This will be the last of a three-part tutorial series for my Hedgehogs Smartphone and Tablet Cover design! In Part One, I explained how to do the provisional cast-on technique required for this design. In Part Two, I showed the three-needle bind off technique to make a nice sturdy seam at the bottom. In this third part, I will explain an optional technique – duplicate stitch – which will make the stranded knitting much less complicated.
For me, personally, I don’t mind doing stranded knitting with multiple colors at a time. I usually have the main color off my left hand (I knit continental style) and the second color off my right, and then I’ll grab the third etc. with my right hand when needed. I admit, it can get a bit hairy, and I do spend some time untangling yarn every round, but I like complex knitting far more than I like finishing work at the end. That’s my preference. I know plenty of people who prefer not to work with more than two colors in any round of knitting, and for those people, the duplicate stitch will make this pattern much, much simpler.
First you will want to follow the duplicate stitch chart in my pattern when knitting the smartphone or tablet cover. The duplicate stitch chart has only two colors – purple and the light brown. The dark brown and black are added after the fact.
Once everything is knit, you will want to take a look at the full color chart to see what is missing and where you will need to add it with duplicate stitch. First, thread your yarn needle with one of the colors you need to add (dark brown here).
Check the chart to see where you will work your stitch. Starting from the wrong side of the work, pull the yarn through to the right side at the center bottom of the stitch you want to cover. Don’t pull the yarn through all the way! Leave enough of a tail on the wrong side which you can weave in at the end.
Once you have your yarn pulled through, push your needle in to the right side of the “v” stitch and back out at the left side of the “v” stitch. You can usually do this all at once rather than two separate stitches.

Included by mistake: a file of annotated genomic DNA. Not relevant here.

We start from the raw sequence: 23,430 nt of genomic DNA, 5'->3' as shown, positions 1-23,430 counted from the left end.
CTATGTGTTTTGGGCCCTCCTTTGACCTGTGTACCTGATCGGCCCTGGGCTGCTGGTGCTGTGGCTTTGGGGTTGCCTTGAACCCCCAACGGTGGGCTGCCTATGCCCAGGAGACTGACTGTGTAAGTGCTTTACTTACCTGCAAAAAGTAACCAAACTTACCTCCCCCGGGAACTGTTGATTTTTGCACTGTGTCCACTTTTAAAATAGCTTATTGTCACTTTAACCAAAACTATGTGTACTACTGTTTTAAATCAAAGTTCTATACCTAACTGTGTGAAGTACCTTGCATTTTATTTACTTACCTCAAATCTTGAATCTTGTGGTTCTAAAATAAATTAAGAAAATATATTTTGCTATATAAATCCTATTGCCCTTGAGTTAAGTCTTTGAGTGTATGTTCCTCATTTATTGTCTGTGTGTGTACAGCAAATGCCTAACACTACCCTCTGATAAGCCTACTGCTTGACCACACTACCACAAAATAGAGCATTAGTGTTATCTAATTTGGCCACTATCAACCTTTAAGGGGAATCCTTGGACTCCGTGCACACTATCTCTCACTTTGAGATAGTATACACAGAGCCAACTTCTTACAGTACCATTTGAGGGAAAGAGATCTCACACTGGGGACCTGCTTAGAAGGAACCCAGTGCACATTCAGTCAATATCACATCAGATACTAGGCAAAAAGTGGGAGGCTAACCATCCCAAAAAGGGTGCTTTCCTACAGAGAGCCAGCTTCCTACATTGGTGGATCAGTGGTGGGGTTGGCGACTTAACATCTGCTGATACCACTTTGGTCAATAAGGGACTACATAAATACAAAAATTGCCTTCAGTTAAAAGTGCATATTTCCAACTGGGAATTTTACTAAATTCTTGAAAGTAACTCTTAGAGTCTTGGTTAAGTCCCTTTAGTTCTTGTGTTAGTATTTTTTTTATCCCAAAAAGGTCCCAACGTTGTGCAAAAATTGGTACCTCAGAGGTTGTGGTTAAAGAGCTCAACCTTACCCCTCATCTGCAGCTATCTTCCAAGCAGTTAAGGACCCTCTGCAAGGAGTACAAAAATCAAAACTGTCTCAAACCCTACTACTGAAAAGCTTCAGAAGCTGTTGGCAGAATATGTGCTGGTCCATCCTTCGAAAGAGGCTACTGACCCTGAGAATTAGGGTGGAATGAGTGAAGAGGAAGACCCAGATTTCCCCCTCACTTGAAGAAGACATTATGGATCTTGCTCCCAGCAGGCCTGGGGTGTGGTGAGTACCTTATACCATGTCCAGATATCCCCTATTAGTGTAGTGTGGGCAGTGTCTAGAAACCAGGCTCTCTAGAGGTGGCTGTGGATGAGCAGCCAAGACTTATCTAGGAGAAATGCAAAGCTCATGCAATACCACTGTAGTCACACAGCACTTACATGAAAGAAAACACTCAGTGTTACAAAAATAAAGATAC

Now you can pull your yarn snug. This will create a half-stitch over the right side of the “v” stitch you want to cover. Now it’s time to complete the “v” by pushing your needle through where you first began the stitch, at the center bottom. Pull the stitch snug.
You now have one complete duplicate stitch! You’ll want to fuss with the stitch just a little bit, adjusting the tension with your yarn needle, so it looks good and covers as much as possible of the stitch below it. Here below is the stitch before it has been fussed over.
Now you can repeat this process over and over to create new “stitches” to complete your design. Just keep an eye on your chart so you place the duplicate stitches in the correct place.
Once you complete all your duplicate stitches, your hedgehogs should look just like they do in my stranded knitting example! While duplicate stitch can be a bit tedious and time consuming, you’ll be able to move more quickly once you get the hang of it. It’s also a very handy technique to have under your belt, even if you do opt for the stranded knitting version. We all have that one stitch which should have been purple and turned out brown, and duplicate stitch can solve those little booboos without having to rip all your knitting back to the mistake!
When you are finished with your stitching, weave in your stray ends on the wrong side of the fabric, just as you would with your knitting.
And now, enjoy your beautiful little device cover!